Surface Continues the Expedition Along the Ganges
When we last left Jake Norton and team, they were preparing for their #GangaS2S expedition, tracing the Ganges River in India from the source high in the Himalaya down to the terminus in the Bay of Bengal. Jake is using Surface Pro, which already helped him prepare for the journey and now in the field helps him download and process photos, stay in touch with family and friends back home, and kick back for some mountain high R&R. In our last email exchange with Jake we asked him, why Surface? He said, “the beauty of the Surface Pro lies in many of its features. But, power and portability top the list.” In this image, Norton is editing photos in Lightroom and Photoshop in his tent at 17,400′ on the Gangotri Glacier, India, as a late-monsoon blizzard rages outside. So kick back and read on for the latest in Jake’s journey. You can follow Jake and team by using the #GangaS2S hashtag, or visiting the Mountain World Productions site.
Into the mountains
Despite the many thumps and crushing blows they’ve dealt me over the years, I’m inexorably drawn to the mountains. It’s not the attainment of summits, for my personal climbing history shows that is a losing battle. It’s not escapism, for today’s technology essentially prohibits that to some degree, emails and Facebook and Tweets and texts being almost part-and-parcel of the modern expedition. So, what is it that draws me time and again? Humility.
Yes, humility. Even though the realm of climbing has never been renowned for humility, for me the mountains are the ultimate enforcers of it. Their sheer immensity, their lifespans measured in hundreds of millions of years – a context John McPhee termed “deep time” – I see no way in which the ego of a mere human can remain fully intact, let alone grow, amongst the stalwart giants of earth. As Robert MacFarlane put it in Mountains of the Mind: “Contemplating the immensities of deep time, you face, in a way that is both exquisite and horrifying, the total collapse of your present, compacted to nothingness by the pressures of pasts and futures too extensive to envisage.”
Photo by Pete McBride
And, should a glimmer of ego begin to rise, the mountains – in my experience – never hesitate to remind us of our puny place. David Morton, Pete McBride, and I were reminded of this not-so-subtly this week as we attempted to climb at the head of the Gangotri Glacier. Having scouted Chaukhamba IV and deemed its rolling lower slopes too loaded with monsoon avalanche snow, we identified two routes on two other unnamed and unclimbed peaks, Peaks 6350 and 6850, respectively. Post scout, we visited the ultimate head of the Gangotri Glacier, and thus the Ganges River, a powerful if ill-defined place lost amongst the towering massif of Chaukhamba I – IV.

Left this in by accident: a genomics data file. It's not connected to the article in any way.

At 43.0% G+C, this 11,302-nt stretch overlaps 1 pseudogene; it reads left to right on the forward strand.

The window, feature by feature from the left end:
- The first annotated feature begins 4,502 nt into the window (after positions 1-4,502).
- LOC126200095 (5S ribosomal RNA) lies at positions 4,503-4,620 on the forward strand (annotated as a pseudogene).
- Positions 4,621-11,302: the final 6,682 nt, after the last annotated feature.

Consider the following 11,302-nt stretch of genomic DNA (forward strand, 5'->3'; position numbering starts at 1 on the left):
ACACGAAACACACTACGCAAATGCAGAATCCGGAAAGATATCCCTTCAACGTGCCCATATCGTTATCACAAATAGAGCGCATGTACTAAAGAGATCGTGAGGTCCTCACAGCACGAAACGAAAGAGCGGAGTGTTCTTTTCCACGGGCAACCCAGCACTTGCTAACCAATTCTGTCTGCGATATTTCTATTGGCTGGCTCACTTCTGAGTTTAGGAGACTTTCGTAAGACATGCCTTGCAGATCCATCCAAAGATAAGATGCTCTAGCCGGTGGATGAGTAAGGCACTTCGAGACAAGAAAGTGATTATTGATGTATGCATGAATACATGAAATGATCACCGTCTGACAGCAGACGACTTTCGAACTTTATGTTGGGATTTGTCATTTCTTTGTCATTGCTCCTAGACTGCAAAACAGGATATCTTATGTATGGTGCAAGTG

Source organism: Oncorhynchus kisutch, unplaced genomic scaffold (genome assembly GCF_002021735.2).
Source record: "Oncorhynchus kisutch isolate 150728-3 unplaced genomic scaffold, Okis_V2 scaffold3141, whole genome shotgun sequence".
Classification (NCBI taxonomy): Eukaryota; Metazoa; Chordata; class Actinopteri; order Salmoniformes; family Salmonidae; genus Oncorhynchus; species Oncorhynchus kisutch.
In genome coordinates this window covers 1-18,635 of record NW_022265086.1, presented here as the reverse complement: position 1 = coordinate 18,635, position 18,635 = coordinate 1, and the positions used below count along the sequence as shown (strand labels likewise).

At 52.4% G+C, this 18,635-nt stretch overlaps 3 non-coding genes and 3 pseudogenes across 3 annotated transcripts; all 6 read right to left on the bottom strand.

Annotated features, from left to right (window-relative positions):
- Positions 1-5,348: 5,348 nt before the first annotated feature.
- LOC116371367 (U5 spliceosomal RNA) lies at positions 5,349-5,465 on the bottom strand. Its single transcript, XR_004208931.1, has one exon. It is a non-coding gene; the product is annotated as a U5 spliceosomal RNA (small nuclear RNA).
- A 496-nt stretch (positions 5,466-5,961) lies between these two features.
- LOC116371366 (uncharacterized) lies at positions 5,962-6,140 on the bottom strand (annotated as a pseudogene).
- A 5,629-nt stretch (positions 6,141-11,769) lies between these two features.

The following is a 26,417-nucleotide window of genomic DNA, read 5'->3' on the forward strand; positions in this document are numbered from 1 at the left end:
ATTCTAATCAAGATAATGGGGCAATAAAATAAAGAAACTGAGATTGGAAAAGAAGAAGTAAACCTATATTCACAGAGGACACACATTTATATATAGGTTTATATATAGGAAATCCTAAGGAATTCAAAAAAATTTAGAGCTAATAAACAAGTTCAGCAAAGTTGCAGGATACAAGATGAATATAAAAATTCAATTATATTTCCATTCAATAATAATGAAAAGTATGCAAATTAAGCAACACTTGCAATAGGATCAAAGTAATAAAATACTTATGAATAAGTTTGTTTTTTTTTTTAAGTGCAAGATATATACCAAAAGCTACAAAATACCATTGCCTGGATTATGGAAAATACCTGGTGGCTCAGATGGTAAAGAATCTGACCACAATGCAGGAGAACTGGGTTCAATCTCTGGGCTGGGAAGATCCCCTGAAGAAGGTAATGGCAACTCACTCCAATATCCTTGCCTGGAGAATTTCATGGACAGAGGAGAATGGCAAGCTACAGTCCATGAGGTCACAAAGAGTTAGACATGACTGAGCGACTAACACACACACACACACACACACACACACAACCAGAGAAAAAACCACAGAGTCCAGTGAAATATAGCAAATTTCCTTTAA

Eager to climb and perhaps motivated by a touch of ego, we settled into our tents at 17,300 feet as a disquietingly quiet snow began to fall heavily. Two hours later, six inches of fresh white snow sat on the ground, and more fell in heavy blankets at a rate of 2-3 inches per hour. We were alone, three climbers in the middle of a massive glacier, 11 linear miles above anyone else and worlds away from any help. As the reality of our solitude settled in, the avalanches began: a deep rumble from thousands of feet above quickly turning into cacophonic thunder roaring down from all sides. “We’re far enough away from all those walls, right?” one of us asked. Sure we were. Of course we were. We had checked that before setting camp. As the next rumble began, we all nonetheless grabbed essentials – boots, headlamps, gloves – just in case we weren’t entirely in the safe zone and one of the avalanches succeeded in swatting us down glacier.
By morning, after a sleepless 12-hours punctuated by shoveling out nearly buried tents, we emerged to 36 inches of fresh snow with more falling hard. We were three tiny, insignificant specks amidst a vast sea of white, getting whiter. Our existence in this valley was of little consequence, any ego we had 12 hours before was as buried as the rocks below our feet.
For the next 6 hours we labored, post-holing through thigh-deep snow under 60 pound packs, covering only three miles to our moraine camp at 16,000 feet. As snow continued to fall and avalanches raged downward from cloud-shrouded summits, the reality became clear. With only 5 days left for us on the Gangotri, we would have to forget the climb.